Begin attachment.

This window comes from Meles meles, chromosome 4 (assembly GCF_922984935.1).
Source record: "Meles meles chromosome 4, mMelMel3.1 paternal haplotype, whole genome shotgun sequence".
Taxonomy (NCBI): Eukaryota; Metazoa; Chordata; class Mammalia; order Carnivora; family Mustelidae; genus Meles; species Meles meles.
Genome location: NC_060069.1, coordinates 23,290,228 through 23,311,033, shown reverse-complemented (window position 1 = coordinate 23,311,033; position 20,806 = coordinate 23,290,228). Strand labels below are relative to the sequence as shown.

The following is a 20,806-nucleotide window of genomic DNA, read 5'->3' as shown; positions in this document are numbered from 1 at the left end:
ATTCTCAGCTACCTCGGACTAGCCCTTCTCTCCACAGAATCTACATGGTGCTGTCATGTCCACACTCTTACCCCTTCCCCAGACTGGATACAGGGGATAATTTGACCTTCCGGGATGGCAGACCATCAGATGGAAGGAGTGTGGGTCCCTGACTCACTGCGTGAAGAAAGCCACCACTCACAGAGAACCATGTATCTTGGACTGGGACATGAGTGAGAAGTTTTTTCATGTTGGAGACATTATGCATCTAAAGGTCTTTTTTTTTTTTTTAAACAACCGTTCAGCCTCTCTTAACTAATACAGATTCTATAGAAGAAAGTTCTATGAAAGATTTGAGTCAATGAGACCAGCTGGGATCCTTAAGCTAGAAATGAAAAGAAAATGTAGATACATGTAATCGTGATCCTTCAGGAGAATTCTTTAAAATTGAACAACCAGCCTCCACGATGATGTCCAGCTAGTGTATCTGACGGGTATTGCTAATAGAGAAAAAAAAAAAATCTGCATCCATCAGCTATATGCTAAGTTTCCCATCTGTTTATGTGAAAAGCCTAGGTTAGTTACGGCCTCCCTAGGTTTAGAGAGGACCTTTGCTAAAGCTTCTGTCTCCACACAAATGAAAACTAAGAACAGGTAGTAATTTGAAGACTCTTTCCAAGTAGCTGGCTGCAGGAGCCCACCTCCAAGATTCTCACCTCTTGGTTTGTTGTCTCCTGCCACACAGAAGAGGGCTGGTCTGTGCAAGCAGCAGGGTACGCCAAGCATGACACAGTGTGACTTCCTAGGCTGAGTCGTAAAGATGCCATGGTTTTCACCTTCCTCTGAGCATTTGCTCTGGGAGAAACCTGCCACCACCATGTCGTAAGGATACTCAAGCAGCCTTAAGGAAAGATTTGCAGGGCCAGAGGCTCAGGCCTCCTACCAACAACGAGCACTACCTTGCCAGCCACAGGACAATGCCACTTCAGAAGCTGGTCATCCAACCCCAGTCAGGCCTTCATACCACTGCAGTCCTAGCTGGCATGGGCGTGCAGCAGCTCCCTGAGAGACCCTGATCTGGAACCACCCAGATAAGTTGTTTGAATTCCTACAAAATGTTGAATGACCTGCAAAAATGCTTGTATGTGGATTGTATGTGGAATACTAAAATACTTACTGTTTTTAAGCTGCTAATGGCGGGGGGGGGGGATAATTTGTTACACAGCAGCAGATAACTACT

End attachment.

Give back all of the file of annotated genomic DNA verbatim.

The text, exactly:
This window comes from Meles meles, chromosome 4 (assembly GCF_922984935.1).
Source record: "Meles meles chromosome 4, mMelMel3.1 paternal haplotype, whole genome shotgun sequence".
Taxonomy (NCBI): Eukaryota; Metazoa; Chordata; class Mammalia; order Carnivora; family Mustelidae; genus Meles; species Meles meles.
Genome location: NC_060069.1, coordinates 23,290,228 through 23,311,033, shown reverse-complemented (window position 1 = coordinate 23,311,033; position 20,806 = coordinate 23,290,228). Strand labels below are relative to the sequence as shown.

The following is a 20,806-nucleotide window of genomic DNA, read 5'->3' as shown; positions in this document are numbered from 1 at the left end:
ATTCTCAGCTACCTCGGACTAGCCCTTCTCTCCACAGAATCTACATGGTGCTGTCATGTCCACACTCTTACCCCTTCCCCAGACTGGATACAGGGGATAATTTGACCTTCCGGGATGGCAGACCATCAGATGGAAGGAGTGTGGGTCCCTGACTCACTGCGTGAAGAAAGCCACCACTCACAGAGAACCATGTATCTTGGACTGGGACATGAGTGAGAAGTTTTTTCATGTTGGAGACATTATGCATCTAAAGGTCTTTTTTTTTTTTTTAAACAACCGTTCAGCCTCTCTTAACTAATACAGATTCTATAGAAGAAAGTTCTATGAAAGATTTGAGTCAATGAGACCAGCTGGGATCCTTAAGCTAGAAATGAAAAGAAAATGTAGATACATGTAATCGTGATCCTTCAGGAGAATTCTTTAAAATTGAACAACCAGCCTCCACGATGATGTCCAGCTAGTGTATCTGACGGGTATTGCTAATAGAGAAAAAAAAAAAATCTGCATCCATCAGCTATATGCTAAGTTTCCCATCTGTTTATGTGAAAAGCCTAGGTTAGTTACGGCCTCCCTAGGTTTAGAGAGGACCTTTGCTAAAGCTTCTGTCTCCACACAAATGAAAACTAAGAACAGGTAGTAATTTGAAGACTCTTTCCAAGTAGCTGGCTGCAGGAGCCCACCTCCAAGATTCTCACCTCTTGGTTTGTTGTCTCCTGCCACACAGAAGAGGGCTGGTCTGTGCAAGCAGCAGGGTACGCCAAGCATGACACAGTGTGACTTCCTAGGCTGAGTCGTAAAGATGCCATGGTTTTCACCTTCCTCTGAGCATTTGCTCTGGGAGAAACCTGCCACCACCATGTCGTAAGGATACTCAAGCAGCCTTAAGGAAAGATTTGCAGGGCCAGAGGCTCAGGCCTCCTACCAACAACGAGCACTACCTTGCCAGCCACAGGACAATGCCACTTCAGAAGCTGGTCATCCAACCCCAGTCAGGCCTTCATACCACTGCAGTCCTAGCTGGCATGGGCGTGCAGCAGCTCCCTGAGAGACCCTGATCTGGAACCACCCAGATAAGTTGTTTGAATTCCTACAAAATGTTGAATGACCTGCAAAAATGCTTGTATGTGGATTGTATGTGGAATACTAAAATACTTACTGTTTTTAAGCTGCTAATGGCGGGGGGGGGGGATAATTTGTTACACAGCAGCAGATAACTACT